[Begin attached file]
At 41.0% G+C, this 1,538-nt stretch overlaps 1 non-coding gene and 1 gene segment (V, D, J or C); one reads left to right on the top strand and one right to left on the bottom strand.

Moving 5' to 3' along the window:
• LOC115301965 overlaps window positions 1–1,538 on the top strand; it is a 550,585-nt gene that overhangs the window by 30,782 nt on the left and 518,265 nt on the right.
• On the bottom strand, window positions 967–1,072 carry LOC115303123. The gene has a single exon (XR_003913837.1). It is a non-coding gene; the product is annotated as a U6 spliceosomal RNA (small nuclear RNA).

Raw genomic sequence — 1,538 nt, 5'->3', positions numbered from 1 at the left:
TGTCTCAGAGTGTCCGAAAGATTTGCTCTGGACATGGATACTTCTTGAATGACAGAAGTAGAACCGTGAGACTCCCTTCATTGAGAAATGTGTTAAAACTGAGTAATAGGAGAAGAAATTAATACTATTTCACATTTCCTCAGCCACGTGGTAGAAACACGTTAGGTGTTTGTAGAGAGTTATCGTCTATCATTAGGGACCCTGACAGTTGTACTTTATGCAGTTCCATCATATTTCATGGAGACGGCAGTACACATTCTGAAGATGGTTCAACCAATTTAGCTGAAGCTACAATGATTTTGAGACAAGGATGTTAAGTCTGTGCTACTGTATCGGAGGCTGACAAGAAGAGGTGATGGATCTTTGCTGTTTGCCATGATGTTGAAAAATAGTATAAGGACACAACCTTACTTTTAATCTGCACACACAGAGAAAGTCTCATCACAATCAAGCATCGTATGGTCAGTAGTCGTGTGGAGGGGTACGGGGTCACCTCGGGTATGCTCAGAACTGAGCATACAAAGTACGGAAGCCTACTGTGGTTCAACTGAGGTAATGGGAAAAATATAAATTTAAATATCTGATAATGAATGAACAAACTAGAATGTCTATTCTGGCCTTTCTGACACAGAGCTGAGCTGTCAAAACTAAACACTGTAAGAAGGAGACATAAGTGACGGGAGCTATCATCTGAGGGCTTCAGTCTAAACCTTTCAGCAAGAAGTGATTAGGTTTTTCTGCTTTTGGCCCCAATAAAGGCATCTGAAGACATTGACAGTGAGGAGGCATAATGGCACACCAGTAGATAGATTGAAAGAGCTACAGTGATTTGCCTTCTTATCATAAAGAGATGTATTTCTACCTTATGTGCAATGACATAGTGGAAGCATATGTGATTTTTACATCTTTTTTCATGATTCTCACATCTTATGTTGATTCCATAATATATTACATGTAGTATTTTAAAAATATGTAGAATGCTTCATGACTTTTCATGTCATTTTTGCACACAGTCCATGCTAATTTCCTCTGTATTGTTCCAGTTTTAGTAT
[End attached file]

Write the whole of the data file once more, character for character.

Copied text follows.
At 41.0% G+C, this 1,538-nt stretch overlaps 1 non-coding gene and 1 gene segment (V, D, J or C); one reads left to right on the top strand and one right to left on the bottom strand.

Moving 5' to 3' along the window:
• LOC115301965 overlaps window positions 1–1,538 on the top strand; it is a 550,585-nt gene that overhangs the window by 30,782 nt on the left and 518,265 nt on the right.
• On the bottom strand, window positions 967–1,072 carry LOC115303123. The gene has a single exon (XR_003913837.1). It is a non-coding gene; the product is annotated as a U6 spliceosomal RNA (small nuclear RNA).

Raw genomic sequence — 1,538 nt, 5'->3', positions numbered from 1 at the left:
TGTCTCAGAGTGTCCGAAAGATTTGCTCTGGACATGGATACTTCTTGAATGACAGAAGTAGAACCGTGAGACTCCCTTCATTGAGAAATGTGTTAAAACTGAGTAATAGGAGAAGAAATTAATACTATTTCACATTTCCTCAGCCACGTGGTAGAAACACGTTAGGTGTTTGTAGAGAGTTATCGTCTATCATTAGGGACCCTGACAGTTGTACTTTATGCAGTTCCATCATATTTCATGGAGACGGCAGTACACATTCTGAAGATGGTTCAACCAATTTAGCTGAAGCTACAATGATTTTGAGACAAGGATGTTAAGTCTGTGCTACTGTATCGGAGGCTGACAAGAAGAGGTGATGGATCTTTGCTGTTTGCCATGATGTTGAAAAATAGTATAAGGACACAACCTTACTTTTAATCTGCACACACAGAGAAAGTCTCATCACAATCAAGCATCGTATGGTCAGTAGTCGTGTGGAGGGGTACGGGGTCACCTCGGGTATGCTCAGAACTGAGCATACAAAGTACGGAAGCCTACTGTGGTTCAACTGAGGTAATGGGAAAAATATAAATTTAAATATCTGATAATGAATGAACAAACTAGAATGTCTATTCTGGCCTTTCTGACACAGAGCTGAGCTGTCAAAACTAAACACTGTAAGAAGGAGACATAAGTGACGGGAGCTATCATCTGAGGGCTTCAGTCTAAACCTTTCAGCAAGAAGTGATTAGGTTTTTCTGCTTTTGGCCCCAATAAAGGCATCTGAAGACATTGACAGTGAGGAGGCATAATGGCACACCAGTAGATAGATTGAAAGAGCTACAGTGATTTGCCTTCTTATCATAAAGAGATGTATTTCTACCTTATGTGCAATGACATAGTGGAAGCATATGTGATTTTTACATCTTTTTTCATGATTCTCACATCTTATGTTGATTCCATAATATATTACATGTAGTATTTTAAAAATATGTAGAATGCTTCATGACTTTTCATGTCATTTTTGCACACAGTCCATGCTAATTTCCTCTGTATTGTTCCAGTTTTAGTAT